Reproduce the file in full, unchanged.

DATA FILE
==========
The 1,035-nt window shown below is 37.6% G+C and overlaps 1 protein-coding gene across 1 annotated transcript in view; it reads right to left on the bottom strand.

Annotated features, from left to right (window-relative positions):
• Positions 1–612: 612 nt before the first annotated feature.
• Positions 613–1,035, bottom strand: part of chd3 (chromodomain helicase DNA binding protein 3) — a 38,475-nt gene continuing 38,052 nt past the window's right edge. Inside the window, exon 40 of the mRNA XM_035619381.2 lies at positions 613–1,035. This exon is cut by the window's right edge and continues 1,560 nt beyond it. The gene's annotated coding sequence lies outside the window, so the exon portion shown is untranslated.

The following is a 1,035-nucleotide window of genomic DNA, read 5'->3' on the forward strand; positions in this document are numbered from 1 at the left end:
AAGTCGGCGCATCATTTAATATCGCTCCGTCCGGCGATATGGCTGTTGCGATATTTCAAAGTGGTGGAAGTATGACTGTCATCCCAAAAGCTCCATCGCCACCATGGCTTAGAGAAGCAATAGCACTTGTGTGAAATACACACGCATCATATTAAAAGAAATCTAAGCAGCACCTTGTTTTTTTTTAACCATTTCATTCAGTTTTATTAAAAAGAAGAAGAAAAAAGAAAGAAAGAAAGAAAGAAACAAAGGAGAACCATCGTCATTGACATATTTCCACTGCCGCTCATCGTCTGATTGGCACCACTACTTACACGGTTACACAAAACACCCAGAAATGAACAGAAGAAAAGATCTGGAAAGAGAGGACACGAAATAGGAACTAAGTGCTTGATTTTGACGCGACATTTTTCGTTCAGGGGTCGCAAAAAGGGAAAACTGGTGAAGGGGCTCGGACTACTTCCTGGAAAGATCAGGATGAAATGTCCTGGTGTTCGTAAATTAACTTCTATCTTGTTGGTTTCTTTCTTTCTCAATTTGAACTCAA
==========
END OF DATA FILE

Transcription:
The 1,035-nt window shown below is 37.6% G+C and overlaps 1 protein-coding gene across 1 annotated transcript in view; it reads right to left on the bottom strand.

Annotated features, from left to right (window-relative positions):
• Positions 1–612: 612 nt before the first annotated feature.
• Positions 613–1,035, bottom strand: part of chd3 (chromodomain helicase DNA binding protein 3) — a 38,475-nt gene continuing 38,052 nt past the window's right edge. Inside the window, exon 40 of the mRNA XM_035619381.2 lies at positions 613–1,035. This exon is cut by the window's right edge and continues 1,560 nt beyond it. The gene's annotated coding sequence lies outside the window, so the exon portion shown is untranslated.

The following is a 1,035-nucleotide window of genomic DNA, read 5'->3' on the forward strand; positions in this document are numbered from 1 at the left end:
AAGTCGGCGCATCATTTAATATCGCTCCGTCCGGCGATATGGCTGTTGCGATATTTCAAAGTGGTGGAAGTATGACTGTCATCCCAAAAGCTCCATCGCCACCATGGCTTAGAGAAGCAATAGCACTTGTGTGAAATACACACGCATCATATTAAAAGAAATCTAAGCAGCACCTTGTTTTTTTTTAACCATTTCATTCAGTTTTATTAAAAAGAAGAAGAAAAAAGAAAGAAAGAAAGAAAGAAACAAAGGAGAACCATCGTCATTGACATATTTCCACTGCCGCTCATCGTCTGATTGGCACCACTACTTACACGGTTACACAAAACACCCAGAAATGAACAGAAGAAAAGATCTGGAAAGAGAGGACACGAAATAGGAACTAAGTGCTTGATTTTGACGCGACATTTTTCGTTCAGGGGTCGCAAAAAGGGAAAACTGGTGAAGGGGCTCGGACTACTTCCTGGAAAGATCAGGATGAAATGTCCTGGTGTTCGTAAATTAACTTCTATCTTGTTGGTTTCTTTCTTTCTCAATTTGAACTCAA